A Monument to Good Intentions: Baltimore, 2008
“A Monument to Good Intentions” is an installation that examines the experience of being mugged while sitting on a stoop in Baltimore. The mugging was a highly charged moment with surrounding circumstances that allowed for the artist to explore the chasm between understanding herself as an individual, while simultaneously playing a part in a larger system of social groupings. Within the piece, the frameworks of race, economics, geology and psychological desire are explored, as they pertained to that moment in 1999.
The installation is made up of three artworks that present four different vantage points of the mugging. At the center of the space there is a sculpture that reveals the geologic strata lying underneath the space of the neighborhood, informing the movements of the people above. Upon the surface of the sculpture there are miniature modeled scenes, based on the artist’s life at the time of the mugging.
There is a re-staging of the scene of the crime in the form of a turning diorama. This sculpture is mounted on a rotating stand that connects to and controls a live-feed video camera which is trained on the moving diorama. The camera is triggered at intervals to zoom-in and out of the re-staging, projecting it larger than life on an adjacent wall, thereby becoming a cinematic third-eye to the drama unfolding before it.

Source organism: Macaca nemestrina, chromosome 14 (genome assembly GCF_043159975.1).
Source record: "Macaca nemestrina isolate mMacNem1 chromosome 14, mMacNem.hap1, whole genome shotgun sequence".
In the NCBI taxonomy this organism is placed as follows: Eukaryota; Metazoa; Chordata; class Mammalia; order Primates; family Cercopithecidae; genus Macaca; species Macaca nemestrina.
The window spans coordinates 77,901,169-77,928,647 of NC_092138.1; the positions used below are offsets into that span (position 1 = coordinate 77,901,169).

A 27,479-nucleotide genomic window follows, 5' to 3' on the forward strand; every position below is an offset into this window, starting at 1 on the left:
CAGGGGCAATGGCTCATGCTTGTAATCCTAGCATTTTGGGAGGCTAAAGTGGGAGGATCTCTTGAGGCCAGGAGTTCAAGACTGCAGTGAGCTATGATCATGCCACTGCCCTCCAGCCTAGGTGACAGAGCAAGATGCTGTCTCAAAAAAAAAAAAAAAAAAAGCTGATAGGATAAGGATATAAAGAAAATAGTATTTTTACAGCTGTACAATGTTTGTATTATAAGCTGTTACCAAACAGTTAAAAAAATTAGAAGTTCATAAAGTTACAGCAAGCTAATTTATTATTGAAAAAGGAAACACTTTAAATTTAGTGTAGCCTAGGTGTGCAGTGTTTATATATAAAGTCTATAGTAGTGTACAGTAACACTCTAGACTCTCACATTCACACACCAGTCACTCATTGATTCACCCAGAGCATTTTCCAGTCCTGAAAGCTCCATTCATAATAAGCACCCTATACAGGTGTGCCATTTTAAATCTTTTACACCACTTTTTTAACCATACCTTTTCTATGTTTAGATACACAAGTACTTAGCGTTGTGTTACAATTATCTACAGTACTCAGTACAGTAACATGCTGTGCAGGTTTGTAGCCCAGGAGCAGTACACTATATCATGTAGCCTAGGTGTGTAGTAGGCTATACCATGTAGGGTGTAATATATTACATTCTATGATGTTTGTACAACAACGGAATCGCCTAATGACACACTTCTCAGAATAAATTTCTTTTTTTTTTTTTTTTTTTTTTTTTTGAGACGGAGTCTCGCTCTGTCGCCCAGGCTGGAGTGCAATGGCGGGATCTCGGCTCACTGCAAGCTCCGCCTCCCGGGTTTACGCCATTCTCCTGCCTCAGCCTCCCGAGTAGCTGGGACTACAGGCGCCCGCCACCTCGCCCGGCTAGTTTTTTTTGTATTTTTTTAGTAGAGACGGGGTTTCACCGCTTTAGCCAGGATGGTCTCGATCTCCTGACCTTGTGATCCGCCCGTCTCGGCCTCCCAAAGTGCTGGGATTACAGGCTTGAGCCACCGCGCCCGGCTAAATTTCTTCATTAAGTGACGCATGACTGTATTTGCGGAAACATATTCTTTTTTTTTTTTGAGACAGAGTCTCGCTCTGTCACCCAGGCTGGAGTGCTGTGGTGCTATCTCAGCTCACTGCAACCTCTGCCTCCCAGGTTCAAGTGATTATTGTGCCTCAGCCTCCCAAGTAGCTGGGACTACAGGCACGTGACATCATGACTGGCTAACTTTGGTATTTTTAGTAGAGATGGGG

Lastly, there is a monitor on the floor that is playing a stop-motion animation on a ten minute loop. The video presents an alternate version of the relationship between the artist and the mugger. In it a fantasy world is created through the use of intimate vignettes, portraying the relationship the artist had expected and hoped for, seconds before the actual mugging took place.